An example is a requirement that the traveler carry medication they might need for the entire stay. Someone who doesn’t take any medication would have to get a doctor to prove to Homeland Security that it isn’t needed.

Waivers also require that the visit be 30 days or shorter, that the applicant proved that they were aware of their condition and they were under medical care and counseling.

Applicants also have to prove that they have health insurance that is accepted in the U.S.

Neilson says these requirements are unjust and stigmatizing.

“Someone could get hit by a bus or have a stroke while they are here,” Neilson said. “There’s no way to ensure a clean bill of health for travelers.”

Homeland Security says the years of waivers have given them experience in deciding when to allow HIV infected visitors into the U.S., and they want to use the use that experience to follow Bush’s World AIDS Day directive to “streamline” the process.

The new rules call for waivers to be granted faster and with fewer exceptions. But only if applicants agree to give up certain rights and opportunities they might have had under the case-by-case system.

The quicker turnaround of applications is because consular offices can handle the applications directly and avoid Homeland Security approval.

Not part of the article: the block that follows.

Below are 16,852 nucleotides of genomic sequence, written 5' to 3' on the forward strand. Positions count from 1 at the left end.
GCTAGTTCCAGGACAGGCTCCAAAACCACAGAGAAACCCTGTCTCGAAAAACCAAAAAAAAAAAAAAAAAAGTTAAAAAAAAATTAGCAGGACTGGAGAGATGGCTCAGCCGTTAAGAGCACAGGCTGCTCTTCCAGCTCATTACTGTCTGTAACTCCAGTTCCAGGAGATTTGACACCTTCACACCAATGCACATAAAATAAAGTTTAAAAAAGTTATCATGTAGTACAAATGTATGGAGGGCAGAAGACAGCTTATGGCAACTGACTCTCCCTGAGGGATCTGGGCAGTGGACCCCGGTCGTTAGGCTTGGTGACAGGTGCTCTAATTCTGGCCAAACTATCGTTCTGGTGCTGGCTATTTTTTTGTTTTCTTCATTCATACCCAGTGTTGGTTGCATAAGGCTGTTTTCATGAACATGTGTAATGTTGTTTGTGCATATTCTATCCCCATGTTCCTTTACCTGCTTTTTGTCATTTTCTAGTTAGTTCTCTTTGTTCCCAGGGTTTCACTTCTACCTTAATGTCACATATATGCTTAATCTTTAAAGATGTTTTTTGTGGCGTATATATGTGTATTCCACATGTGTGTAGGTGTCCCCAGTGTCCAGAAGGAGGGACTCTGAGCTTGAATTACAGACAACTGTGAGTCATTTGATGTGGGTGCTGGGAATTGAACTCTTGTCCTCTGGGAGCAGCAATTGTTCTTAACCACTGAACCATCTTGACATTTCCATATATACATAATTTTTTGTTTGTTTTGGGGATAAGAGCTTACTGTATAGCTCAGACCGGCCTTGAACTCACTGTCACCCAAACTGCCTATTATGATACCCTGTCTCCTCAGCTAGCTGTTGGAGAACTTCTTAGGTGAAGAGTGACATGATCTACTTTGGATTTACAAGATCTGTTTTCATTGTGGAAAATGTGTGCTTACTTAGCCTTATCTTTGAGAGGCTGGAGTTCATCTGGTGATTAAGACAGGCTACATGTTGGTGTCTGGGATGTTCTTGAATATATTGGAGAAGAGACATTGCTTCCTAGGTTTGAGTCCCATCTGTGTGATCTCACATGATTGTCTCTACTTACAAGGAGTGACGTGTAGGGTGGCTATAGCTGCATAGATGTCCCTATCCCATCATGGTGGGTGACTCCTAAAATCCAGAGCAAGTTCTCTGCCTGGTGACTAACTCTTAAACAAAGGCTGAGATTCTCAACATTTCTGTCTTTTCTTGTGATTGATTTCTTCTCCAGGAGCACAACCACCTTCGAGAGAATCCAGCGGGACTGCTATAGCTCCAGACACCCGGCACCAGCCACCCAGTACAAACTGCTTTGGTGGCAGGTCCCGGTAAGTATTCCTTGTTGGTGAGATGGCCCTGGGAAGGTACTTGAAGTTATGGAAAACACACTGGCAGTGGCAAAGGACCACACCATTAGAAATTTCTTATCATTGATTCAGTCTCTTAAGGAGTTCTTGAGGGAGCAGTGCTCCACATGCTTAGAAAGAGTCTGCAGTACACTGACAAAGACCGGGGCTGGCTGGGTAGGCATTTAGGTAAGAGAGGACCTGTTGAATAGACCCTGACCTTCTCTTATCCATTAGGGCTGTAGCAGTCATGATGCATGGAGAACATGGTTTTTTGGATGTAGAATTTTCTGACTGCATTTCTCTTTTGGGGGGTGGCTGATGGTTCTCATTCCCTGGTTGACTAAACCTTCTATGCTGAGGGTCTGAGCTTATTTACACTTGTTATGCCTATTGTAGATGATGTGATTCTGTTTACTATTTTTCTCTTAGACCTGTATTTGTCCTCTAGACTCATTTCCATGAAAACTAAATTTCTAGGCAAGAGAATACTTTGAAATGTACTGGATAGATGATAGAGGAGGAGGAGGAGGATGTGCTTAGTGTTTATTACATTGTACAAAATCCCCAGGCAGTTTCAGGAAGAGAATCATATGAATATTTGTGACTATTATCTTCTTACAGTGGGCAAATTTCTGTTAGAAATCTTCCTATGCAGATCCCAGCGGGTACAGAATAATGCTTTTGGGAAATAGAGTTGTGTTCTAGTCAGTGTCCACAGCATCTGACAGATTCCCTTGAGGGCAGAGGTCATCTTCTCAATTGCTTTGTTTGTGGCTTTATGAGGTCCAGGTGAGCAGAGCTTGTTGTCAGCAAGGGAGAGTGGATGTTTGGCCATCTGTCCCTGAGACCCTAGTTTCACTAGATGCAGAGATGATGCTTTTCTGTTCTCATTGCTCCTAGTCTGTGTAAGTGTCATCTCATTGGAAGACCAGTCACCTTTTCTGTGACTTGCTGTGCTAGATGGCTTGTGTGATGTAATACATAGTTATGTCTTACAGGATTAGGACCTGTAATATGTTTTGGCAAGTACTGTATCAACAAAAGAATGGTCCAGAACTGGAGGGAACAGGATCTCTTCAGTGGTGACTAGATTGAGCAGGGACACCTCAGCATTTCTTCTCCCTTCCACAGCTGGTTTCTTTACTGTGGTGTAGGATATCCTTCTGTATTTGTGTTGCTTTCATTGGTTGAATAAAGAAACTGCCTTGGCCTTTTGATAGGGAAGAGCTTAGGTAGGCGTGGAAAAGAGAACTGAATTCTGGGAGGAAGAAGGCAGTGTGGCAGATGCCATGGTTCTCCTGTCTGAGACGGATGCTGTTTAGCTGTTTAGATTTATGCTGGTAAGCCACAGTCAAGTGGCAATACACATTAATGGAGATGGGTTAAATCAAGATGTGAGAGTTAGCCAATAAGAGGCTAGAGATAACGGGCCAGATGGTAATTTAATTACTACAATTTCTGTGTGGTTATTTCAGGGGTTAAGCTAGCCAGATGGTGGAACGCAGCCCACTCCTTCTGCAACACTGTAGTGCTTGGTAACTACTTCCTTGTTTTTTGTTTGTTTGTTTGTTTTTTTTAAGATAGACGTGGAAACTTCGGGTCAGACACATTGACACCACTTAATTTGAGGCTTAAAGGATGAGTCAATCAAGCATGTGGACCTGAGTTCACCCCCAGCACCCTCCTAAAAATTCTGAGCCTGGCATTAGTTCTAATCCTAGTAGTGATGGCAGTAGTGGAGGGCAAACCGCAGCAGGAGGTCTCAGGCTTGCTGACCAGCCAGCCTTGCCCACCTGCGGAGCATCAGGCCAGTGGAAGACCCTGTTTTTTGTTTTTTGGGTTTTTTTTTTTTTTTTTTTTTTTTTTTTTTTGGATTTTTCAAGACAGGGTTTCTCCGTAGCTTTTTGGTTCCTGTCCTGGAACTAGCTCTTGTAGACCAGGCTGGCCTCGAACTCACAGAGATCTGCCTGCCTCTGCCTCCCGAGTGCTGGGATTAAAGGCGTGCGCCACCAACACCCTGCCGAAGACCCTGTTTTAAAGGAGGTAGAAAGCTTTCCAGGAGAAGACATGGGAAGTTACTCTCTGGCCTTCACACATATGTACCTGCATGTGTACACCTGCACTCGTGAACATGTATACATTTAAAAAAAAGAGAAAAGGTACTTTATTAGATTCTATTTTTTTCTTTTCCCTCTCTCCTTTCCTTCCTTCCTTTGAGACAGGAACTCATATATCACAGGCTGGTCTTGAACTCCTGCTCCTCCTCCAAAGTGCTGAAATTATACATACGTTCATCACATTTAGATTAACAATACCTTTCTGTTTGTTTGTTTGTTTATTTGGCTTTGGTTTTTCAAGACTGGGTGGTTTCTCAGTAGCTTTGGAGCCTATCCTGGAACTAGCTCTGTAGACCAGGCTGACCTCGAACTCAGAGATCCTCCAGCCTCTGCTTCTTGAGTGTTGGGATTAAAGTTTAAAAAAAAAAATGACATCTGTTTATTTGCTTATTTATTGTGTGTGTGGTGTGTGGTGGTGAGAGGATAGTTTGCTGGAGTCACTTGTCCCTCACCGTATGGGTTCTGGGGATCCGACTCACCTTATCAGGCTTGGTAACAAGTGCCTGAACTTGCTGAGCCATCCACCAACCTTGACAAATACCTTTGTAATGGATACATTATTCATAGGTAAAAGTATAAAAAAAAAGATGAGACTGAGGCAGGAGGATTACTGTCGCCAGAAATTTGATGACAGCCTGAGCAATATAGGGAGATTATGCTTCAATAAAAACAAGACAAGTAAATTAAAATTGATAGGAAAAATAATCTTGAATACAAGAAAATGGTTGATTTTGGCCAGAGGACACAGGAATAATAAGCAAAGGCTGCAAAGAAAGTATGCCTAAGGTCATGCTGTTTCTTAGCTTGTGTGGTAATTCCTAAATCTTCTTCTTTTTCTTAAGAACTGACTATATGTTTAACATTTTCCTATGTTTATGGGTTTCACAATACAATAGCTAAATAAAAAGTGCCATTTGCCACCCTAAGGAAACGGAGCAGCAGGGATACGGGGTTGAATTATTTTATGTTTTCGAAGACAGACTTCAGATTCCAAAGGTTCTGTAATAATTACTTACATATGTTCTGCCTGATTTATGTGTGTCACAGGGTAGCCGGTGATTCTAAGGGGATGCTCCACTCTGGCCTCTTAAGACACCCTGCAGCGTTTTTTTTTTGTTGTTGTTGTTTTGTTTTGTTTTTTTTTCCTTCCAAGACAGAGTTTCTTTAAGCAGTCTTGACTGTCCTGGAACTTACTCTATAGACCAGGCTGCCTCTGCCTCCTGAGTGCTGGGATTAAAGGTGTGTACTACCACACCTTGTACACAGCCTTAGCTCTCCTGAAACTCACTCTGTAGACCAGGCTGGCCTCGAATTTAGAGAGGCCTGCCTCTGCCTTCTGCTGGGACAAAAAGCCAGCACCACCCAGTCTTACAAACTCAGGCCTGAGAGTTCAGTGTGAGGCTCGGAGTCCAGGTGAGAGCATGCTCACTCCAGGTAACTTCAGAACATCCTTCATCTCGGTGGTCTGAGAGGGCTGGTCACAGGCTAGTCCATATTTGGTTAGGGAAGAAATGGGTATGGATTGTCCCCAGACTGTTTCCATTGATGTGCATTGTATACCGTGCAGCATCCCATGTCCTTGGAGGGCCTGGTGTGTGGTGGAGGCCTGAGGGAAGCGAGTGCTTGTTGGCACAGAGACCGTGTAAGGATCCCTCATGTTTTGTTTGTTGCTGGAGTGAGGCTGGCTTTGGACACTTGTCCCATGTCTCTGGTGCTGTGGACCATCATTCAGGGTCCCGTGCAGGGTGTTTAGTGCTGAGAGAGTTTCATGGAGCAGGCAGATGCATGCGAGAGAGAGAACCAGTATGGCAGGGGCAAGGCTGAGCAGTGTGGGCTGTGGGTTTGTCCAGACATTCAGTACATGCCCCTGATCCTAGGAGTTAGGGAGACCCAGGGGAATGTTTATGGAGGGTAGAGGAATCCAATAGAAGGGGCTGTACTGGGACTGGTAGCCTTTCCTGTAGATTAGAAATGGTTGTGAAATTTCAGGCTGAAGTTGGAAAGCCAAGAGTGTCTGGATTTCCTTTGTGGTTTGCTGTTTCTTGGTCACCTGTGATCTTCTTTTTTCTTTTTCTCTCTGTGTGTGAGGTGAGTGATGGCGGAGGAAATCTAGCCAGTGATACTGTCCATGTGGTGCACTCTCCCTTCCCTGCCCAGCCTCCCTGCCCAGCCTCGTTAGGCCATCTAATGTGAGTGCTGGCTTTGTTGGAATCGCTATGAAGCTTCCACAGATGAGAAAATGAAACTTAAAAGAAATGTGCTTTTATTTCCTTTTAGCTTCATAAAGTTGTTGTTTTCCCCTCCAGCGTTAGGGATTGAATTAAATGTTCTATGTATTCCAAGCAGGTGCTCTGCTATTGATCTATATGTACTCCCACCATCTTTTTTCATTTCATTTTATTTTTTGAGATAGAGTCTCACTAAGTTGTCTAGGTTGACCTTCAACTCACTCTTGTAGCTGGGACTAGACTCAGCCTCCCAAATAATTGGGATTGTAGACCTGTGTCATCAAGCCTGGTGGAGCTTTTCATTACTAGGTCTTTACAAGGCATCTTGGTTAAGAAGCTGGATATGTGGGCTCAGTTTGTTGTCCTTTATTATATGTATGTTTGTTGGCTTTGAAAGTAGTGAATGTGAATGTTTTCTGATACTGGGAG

What HIV-positive travelers give up is the opportunity to change their visa status while in the U.S. and the opportunity to seek legal permanent residency or apply for a job. The new regulations also prohibit some visitors from conducting business while here.

People with HIV are no longer able to seek asylum in the U.S. under the new rules, either.

“More than two decades into this epidemic, the United States continues to stigmatize people with HIV and treat this illness unlike any other virus,” said Neilson. “Creating insurmountable hurdles to travel does nothing to protect the American public from HIV.

“It seems very disingenuous that the government is claiming to make things easier for people with HIV, but it’s really compelling them to forfeit their rights.” said Gay Men’s Health Crisis assistant director of research and federal affairs Nancy Ordover.

“We want a true categorical waiver,” said Neilson, “that is short-term and with no inquiry into HIV status, which would make it consistent with other diseases.”

Neilson, Ordover and others criticized another feature of the new regulations: a short period of time for public comment.

Homeland Security published the proposal November 6 and cut off comment after only 30 days, including the Thanksgiving holiday.

Homeland Security spokesperson Marilu Cabrera said regulation changes typically remain open for comment for 60 to 90 days “depending on the complexity of the issue.”

Asked why this one got only 30 days, Cabrera answered, “I don’t know.”

Neilson said the only fair solution is to amend the 1952 law to get rid of the ban. Those sentiments are echoed by Physicians for Human Rights, which said in a statement that the proposed regulations “increase the obstacles for people living with HIV who seek to visit the United States.”

Democratic Rep. Barbara Lee of California has introduced a bill that would appoint a commission to recommend changed to the 1952 law. Her “HIV Nondiscrimination in Travel and Immigration Act of 2007” has gotten little attention from House leadership.